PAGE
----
Different supply constraints, same policy trade-offs
The initial synchronized spike of inflation has become more bifurcated across the globe. As mentioned, services inflation has firmly taken hold in the US. In the Euro area and UK, the ongoing energy crisis is the main driver of inflation and continues to weigh heavily on economic growth. Natural gas prices have soared following the suspension of Russian gas and increased demand as countries replenish stores ahead of the winter months. We expect to see additional upward pressure on energy markets when China begins moving towards a post-COVID reopening phase.

The UK’s recent fiscal spending package intended to ease the burden of high prices underscores today’s challenging policy trade-offs. Boosting growth with fiscal spending isn’t an option in a world of inflation—a reality that policymakers haven’t had to face in several years. Instead of increasing growth expectations, interest rates skyrocketed as markets concluded that the Bank of England will need to be more aggressive to get prices under control. This is an extreme example, but it brings into focus the influence of loose fiscal policy on inflation. Figure 4 shows analyst sentiment of current policy across several countries relative to the historical mean. For many regions, monetary policy has tightened significantly while fiscal policy remains accommodative. If inflation remains persistent, authorities may be forced to move fiscal policy to a more restrictive stance to effectively stabilize prices.

Figure 4: Monetary policy remains tight, but fiscal policy is loose
Analyst monetary and fiscal policy sentiment standard deviation from historical mean

Chart shows analyst monetary and fiscal sentiment. As of Q4 2022, monetary policy has tightened significantly, but fiscal policy remains loose. Policymakers may be forced to move fiscal policy to a more restrictive stance to bring down inflation.

Source: BlackRock, monthly observations from broker reports, September 2022.

Can policymakers engineer a “soft” landing?

Central banks are between a rock and a hard place, and they continue to prioritize bringing down inflation regardless of the economic cost. Figure 5 shows developed market economic growth based on several leading indicators along with policy sentiment extracted from central bank speeches. Despite declining growth, central bank rhetoric remains extremely hawkish which we expect to continue until inflationary data improves. Can central banks navigate a soft landing or does bringing down inflation require a deep recession?

Figure 5: Central banks remain extremely hawkish
Developed market economic growth nowcast and central bank policy sentiment

Chart shows central bank sentiment and global growth. As of Q4 2022, global growth has fallen significantly but central bank sentiment remains extremely hawkish as global policymakers prioritize reining in inflation.

Source: BlackRock, as of October 2022. Text-based policy sentiment extracted from developed market central bank speeches. Developed market growth nowcast based on leading indicators including consensus economics GDP expectations 1-year ahead, flash and final manufacturing PMI new order components, flash and final services PMI new orders, surveys on business and consumer sentiment, housing activity, and corporate earnings forecasts.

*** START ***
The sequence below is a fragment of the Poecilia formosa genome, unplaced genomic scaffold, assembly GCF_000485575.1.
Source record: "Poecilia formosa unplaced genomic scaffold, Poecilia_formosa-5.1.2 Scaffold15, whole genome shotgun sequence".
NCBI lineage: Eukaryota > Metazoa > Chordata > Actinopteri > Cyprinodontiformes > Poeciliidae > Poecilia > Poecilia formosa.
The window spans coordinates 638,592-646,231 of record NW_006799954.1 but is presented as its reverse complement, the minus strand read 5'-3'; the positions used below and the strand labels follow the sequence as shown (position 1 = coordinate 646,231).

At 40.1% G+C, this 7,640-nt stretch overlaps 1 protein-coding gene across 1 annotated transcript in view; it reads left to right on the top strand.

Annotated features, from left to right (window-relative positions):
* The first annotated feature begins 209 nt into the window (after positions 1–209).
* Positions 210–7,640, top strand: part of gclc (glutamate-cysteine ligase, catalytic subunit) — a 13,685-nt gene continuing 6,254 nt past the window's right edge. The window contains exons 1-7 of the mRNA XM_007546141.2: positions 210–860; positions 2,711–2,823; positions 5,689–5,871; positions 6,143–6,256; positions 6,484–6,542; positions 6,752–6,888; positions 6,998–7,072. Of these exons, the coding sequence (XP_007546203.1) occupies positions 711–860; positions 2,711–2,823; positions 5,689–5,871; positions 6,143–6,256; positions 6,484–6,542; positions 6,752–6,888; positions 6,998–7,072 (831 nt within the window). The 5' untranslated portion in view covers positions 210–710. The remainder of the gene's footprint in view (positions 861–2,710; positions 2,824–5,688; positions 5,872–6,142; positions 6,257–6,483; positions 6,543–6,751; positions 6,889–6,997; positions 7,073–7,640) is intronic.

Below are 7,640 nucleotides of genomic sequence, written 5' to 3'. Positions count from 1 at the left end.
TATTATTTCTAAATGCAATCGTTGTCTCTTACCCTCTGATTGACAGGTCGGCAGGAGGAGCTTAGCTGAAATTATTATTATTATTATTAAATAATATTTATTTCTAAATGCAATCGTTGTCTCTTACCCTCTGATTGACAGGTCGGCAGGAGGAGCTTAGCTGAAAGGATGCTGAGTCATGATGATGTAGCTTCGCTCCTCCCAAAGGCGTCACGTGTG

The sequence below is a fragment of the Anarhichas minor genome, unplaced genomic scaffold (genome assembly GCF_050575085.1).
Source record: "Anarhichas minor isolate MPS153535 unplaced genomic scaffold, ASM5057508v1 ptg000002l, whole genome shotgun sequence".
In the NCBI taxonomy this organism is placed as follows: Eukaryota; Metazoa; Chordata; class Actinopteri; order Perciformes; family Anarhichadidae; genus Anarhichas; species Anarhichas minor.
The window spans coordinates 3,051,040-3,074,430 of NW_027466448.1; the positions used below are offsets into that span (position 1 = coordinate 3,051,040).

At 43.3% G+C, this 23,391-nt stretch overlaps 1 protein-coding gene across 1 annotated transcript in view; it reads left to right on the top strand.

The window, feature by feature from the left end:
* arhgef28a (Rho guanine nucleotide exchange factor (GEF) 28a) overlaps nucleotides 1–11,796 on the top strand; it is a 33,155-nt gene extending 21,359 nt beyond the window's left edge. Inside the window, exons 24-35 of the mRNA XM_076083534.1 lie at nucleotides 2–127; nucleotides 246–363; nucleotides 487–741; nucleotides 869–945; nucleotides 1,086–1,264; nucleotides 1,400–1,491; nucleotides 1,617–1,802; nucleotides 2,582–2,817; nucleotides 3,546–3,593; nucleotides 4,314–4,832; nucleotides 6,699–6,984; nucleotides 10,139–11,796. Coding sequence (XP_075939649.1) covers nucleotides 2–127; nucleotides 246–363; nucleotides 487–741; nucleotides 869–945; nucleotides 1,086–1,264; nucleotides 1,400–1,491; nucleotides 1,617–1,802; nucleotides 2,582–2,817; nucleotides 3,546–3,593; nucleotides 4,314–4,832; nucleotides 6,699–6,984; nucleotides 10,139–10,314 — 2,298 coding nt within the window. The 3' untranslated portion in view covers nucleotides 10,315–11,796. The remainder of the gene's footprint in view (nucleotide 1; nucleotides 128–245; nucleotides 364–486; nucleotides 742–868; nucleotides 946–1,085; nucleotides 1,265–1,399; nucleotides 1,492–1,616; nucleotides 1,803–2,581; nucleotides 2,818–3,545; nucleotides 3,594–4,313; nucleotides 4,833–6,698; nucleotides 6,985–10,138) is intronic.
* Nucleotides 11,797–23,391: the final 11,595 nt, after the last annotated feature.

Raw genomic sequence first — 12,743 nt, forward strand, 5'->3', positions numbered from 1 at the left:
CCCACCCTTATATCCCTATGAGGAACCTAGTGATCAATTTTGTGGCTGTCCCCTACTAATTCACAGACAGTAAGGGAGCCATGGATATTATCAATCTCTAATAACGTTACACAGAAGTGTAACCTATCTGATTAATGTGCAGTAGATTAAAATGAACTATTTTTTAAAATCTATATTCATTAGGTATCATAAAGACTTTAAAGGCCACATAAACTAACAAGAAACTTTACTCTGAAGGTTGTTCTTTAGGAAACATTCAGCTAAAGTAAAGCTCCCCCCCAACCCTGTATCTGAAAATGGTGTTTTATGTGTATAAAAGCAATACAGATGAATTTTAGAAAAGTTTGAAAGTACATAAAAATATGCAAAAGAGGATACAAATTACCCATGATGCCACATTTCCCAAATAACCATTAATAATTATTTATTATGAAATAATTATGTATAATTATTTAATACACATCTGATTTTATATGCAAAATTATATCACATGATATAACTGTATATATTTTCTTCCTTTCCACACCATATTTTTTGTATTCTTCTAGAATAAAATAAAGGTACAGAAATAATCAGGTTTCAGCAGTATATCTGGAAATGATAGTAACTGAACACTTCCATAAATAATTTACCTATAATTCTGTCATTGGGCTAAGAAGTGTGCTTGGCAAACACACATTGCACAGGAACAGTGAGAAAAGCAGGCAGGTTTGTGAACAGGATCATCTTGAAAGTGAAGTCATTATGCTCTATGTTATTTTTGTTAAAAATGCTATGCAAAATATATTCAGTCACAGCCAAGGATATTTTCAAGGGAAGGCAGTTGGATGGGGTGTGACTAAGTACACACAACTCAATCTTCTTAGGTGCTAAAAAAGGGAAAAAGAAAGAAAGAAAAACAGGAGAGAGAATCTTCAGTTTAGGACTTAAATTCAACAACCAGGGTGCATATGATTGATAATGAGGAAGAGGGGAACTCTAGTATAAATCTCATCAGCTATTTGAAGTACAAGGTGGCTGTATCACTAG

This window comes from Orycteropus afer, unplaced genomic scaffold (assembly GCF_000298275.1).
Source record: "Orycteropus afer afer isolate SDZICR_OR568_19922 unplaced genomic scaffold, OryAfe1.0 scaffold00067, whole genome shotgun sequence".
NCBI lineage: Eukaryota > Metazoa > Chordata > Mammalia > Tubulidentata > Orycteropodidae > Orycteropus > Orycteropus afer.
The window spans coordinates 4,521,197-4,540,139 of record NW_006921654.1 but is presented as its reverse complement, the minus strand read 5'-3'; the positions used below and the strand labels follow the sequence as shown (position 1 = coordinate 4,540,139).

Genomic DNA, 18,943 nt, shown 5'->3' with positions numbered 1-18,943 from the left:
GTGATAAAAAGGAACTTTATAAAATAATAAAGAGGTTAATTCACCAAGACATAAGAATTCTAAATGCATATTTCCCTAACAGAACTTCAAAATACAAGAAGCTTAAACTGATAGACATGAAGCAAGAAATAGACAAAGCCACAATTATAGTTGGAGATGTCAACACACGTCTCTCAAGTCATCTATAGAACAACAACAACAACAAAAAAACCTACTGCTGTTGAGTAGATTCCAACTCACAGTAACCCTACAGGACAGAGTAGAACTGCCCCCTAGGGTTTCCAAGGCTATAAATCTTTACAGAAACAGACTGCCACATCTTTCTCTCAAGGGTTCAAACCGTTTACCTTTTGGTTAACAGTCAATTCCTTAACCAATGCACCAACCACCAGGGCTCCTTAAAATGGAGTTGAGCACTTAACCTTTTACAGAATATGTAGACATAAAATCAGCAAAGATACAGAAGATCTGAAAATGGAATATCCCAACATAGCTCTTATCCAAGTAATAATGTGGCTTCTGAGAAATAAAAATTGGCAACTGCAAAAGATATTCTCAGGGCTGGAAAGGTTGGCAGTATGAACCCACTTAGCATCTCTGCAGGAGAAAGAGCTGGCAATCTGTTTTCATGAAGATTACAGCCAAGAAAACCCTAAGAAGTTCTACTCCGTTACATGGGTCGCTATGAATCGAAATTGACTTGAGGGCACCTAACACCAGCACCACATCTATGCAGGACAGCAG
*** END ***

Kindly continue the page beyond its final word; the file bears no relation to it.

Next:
Not your average economic cycle
Deep recessions throughout history typically stem from excess capacity in the economy rather than the constraints that we see today. COVID-19 lockdowns essentially brought the global economy to a standstill, and we quickly learned that turning on and off supply isn’t as simple as turning on and off demand. As central banks attempt to bring down inflation caused by supply shortages, they’re working against an economy that appears non-recessionary in many ways.

In the US, we aren’t seeing widespread layoffs and economic activity remains resilient—a double-edged sword that may require further rate increases to bring down inflation and increases the risk of overtightening. However, a recent decrease in the volume of job openings suggests that labor markets could potentially begin to normalize without a significant uptick in job losses. If we do see a recession in the US, it would likely be shallow relative to other developed market economies and much less severe than the recessions that we saw in the early 1980s.

In Europe and the UK, energy prices are pushing inflation to new highs and the economy is on much weaker footing. With demand declining at a much more rapid pace than in the US, we expect to see a deeper energy-driven recession in the near-term.

Positioning for tighter conditions in Q4 and beyond

Macro volatility continues to dominate market behavior as rates climb higher against persistent inflation. Markets are adjusting to the fact that like in the early 1980s, policymakers have adopted a whatever-it-takes approach to bring down inflation and recession risk is rising as a result. However, the economy remains on relatively solid footing which creates a challenging backdrop for investors.

Our global equity portfolios are positioned defensively as we face persistent volatility and tighter conditions ahead. From a sector perspective, we prefer high quality names within technology and pharmaceuticals that demonstrate strong profitability and inelastic demand. We’re underweight cyclicals and financials given the persistent inverted yield curve driving higher short-term rates and lower long-term growth expectations. As we look ahead, we’re watching for further signs of labor market normalization that would indicate we may be approaching peak hawkishness in the US.

In our view, the current macro environment requires a more dynamic and nimble investment approach than what’s been needed in recent history. From a 30,000-ft view, dominant themes of inflation and hawkish policy closely resemble the 1970s and early 1980s. Using alternative data for a more granular perspective reveals key differences that continue to shape our outlook and positioning as they evolve in real-time. This data-centric approach is crucial to braving a new regime, helping us navigate market complexity and uncover opportunities during a time where dynamism matters most.

Raffaele Savi
Head of Systematic Investing & Co-Head of Systematic Active Equity
Jeff Shen, PhD
Co-Head of Systematic Active Equity